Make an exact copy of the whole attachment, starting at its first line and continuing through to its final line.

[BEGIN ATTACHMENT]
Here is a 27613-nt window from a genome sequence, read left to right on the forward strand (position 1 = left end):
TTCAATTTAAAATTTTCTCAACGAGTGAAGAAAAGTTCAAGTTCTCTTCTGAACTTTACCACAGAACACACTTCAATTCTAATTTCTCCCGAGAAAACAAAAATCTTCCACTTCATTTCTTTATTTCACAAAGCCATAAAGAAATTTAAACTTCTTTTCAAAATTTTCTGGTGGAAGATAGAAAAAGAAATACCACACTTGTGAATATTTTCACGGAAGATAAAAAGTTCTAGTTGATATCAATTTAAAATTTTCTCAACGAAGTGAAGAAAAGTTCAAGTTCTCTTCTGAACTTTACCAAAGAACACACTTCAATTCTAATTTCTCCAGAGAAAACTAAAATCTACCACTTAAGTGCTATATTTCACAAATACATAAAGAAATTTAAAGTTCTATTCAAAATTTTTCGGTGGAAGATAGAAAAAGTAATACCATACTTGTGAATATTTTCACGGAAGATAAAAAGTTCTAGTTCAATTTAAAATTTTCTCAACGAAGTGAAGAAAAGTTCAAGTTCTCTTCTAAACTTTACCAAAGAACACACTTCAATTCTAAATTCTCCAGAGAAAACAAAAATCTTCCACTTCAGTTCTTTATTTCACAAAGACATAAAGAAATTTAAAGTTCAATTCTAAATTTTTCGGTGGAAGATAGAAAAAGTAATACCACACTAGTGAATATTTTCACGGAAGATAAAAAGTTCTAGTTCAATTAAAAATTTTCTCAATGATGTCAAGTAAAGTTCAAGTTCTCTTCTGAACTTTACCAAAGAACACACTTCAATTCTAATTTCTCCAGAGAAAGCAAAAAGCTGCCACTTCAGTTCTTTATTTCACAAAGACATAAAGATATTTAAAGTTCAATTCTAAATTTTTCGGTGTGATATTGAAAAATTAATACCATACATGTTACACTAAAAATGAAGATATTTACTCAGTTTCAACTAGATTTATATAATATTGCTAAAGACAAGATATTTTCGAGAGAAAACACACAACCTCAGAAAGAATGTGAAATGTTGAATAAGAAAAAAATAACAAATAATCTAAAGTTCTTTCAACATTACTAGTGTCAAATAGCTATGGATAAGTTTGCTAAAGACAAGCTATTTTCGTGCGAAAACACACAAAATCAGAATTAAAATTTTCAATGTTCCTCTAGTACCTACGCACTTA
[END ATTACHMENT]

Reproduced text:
Here is a 27613-nt window from a genome sequence, read left to right on the forward strand (position 1 = left end):
TTCAATTTAAAATTTTCTCAACGAGTGAAGAAAAGTTCAAGTTCTCTTCTGAACTTTACCACAGAACACACTTCAATTCTAATTTCTCCCGAGAAAACAAAAATCTTCCACTTCATTTCTTTATTTCACAAAGCCATAAAGAAATTTAAACTTCTTTTCAAAATTTTCTGGTGGAAGATAGAAAAAGAAATACCACACTTGTGAATATTTTCACGGAAGATAAAAAGTTCTAGTTGATATCAATTTAAAATTTTCTCAACGAAGTGAAGAAAAGTTCAAGTTCTCTTCTGAACTTTACCAAAGAACACACTTCAATTCTAATTTCTCCAGAGAAAACTAAAATCTACCACTTAAGTGCTATATTTCACAAATACATAAAGAAATTTAAAGTTCTATTCAAAATTTTTCGGTGGAAGATAGAAAAAGTAATACCATACTTGTGAATATTTTCACGGAAGATAAAAAGTTCTAGTTCAATTTAAAATTTTCTCAACGAAGTGAAGAAAAGTTCAAGTTCTCTTCTAAACTTTACCAAAGAACACACTTCAATTCTAAATTCTCCAGAGAAAACAAAAATCTTCCACTTCAGTTCTTTATTTCACAAAGACATAAAGAAATTTAAAGTTCAATTCTAAATTTTTCGGTGGAAGATAGAAAAAGTAATACCACACTAGTGAATATTTTCACGGAAGATAAAAAGTTCTAGTTCAATTAAAAATTTTCTCAATGATGTCAAGTAAAGTTCAAGTTCTCTTCTGAACTTTACCAAAGAACACACTTCAATTCTAATTTCTCCAGAGAAAGCAAAAAGCTGCCACTTCAGTTCTTTATTTCACAAAGACATAAAGATATTTAAAGTTCAATTCTAAATTTTTCGGTGTGATATTGAAAAATTAATACCATACATGTTACACTAAAAATGAAGATATTTACTCAGTTTCAACTAGATTTATATAATATTGCTAAAGACAAGATATTTTCGAGAGAAAACACACAACCTCAGAAAGAATGTGAAATGTTGAATAAGAAAAAAATAACAAATAATCTAAAGTTCTTTCAACATTACTAGTGTCAAATAGCTATGGATAAGTTTGCTAAAGACAAGCTATTTTCGTGCGAAAACACACAAAATCAGAATTAAAATTTTCAATGTTCCTCTAGTACCTACGCACTTA